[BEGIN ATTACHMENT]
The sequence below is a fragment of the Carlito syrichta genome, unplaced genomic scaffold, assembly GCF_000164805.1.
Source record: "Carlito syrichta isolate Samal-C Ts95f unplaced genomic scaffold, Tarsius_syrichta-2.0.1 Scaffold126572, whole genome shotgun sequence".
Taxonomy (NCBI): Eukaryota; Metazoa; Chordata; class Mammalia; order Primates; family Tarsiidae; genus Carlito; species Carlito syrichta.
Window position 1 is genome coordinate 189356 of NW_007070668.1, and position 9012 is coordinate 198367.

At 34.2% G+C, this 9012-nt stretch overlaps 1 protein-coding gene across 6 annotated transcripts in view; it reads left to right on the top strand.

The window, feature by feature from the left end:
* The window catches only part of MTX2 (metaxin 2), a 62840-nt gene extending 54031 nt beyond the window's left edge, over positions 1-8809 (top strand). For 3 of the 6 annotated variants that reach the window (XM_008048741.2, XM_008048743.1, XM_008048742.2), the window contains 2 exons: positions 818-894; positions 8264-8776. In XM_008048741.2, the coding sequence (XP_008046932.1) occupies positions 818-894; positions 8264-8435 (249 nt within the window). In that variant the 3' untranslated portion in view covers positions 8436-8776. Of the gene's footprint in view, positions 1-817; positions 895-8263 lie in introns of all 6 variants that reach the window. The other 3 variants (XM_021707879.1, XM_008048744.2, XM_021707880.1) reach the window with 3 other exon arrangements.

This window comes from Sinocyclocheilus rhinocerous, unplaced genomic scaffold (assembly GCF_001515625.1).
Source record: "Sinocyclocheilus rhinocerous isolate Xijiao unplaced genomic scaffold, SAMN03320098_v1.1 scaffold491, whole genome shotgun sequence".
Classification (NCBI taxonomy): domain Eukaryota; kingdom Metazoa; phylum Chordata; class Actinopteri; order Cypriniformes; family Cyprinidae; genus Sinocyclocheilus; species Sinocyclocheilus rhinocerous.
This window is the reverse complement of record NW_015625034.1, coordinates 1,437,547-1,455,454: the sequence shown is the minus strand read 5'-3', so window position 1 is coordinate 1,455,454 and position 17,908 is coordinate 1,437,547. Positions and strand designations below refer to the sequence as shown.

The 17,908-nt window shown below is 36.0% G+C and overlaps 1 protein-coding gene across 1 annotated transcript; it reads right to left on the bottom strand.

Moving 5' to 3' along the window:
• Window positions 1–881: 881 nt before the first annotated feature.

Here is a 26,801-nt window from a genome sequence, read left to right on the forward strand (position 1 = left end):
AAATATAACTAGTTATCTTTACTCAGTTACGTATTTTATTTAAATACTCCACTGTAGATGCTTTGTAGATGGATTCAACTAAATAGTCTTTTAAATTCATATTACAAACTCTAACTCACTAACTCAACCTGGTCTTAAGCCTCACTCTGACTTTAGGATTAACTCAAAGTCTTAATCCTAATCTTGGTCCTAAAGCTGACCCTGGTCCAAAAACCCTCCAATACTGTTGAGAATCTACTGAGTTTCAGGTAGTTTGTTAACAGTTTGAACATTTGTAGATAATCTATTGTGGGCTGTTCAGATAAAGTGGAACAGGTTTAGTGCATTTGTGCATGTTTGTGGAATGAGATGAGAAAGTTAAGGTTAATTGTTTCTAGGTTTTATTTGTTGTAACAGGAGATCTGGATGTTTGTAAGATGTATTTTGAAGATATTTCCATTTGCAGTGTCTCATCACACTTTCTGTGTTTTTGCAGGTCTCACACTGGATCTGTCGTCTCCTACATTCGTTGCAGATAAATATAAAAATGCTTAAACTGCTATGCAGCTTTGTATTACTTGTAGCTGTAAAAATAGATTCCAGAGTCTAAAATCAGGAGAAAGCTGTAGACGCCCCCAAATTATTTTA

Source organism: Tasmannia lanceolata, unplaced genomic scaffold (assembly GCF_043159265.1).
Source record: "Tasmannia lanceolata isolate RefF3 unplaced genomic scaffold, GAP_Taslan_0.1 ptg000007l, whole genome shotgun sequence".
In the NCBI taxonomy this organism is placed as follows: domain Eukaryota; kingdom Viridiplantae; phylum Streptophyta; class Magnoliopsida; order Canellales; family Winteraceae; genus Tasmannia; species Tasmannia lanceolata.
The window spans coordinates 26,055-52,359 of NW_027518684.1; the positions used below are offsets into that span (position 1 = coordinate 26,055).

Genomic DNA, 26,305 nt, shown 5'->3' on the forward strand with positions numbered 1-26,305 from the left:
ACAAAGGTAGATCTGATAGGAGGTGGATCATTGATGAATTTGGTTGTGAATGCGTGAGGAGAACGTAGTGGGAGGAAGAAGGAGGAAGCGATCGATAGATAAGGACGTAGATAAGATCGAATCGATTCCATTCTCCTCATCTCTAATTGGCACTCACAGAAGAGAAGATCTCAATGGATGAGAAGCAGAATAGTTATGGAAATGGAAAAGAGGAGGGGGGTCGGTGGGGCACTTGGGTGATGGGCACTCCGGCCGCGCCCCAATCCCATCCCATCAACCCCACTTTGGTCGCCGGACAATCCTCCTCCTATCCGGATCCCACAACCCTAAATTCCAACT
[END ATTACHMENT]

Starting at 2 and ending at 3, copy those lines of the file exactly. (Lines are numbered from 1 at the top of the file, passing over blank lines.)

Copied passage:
Source record: "Carlito syrichta isolate Samal-C Ts95f unplaced genomic scaffold, Tarsius_syrichta-2.0.1 Scaffold126572, whole genome shotgun sequence".
Taxonomy (NCBI): Eukaryota; Metazoa; Chordata; class Mammalia; order Primates; family Tarsiidae; genus Carlito; species Carlito syrichta.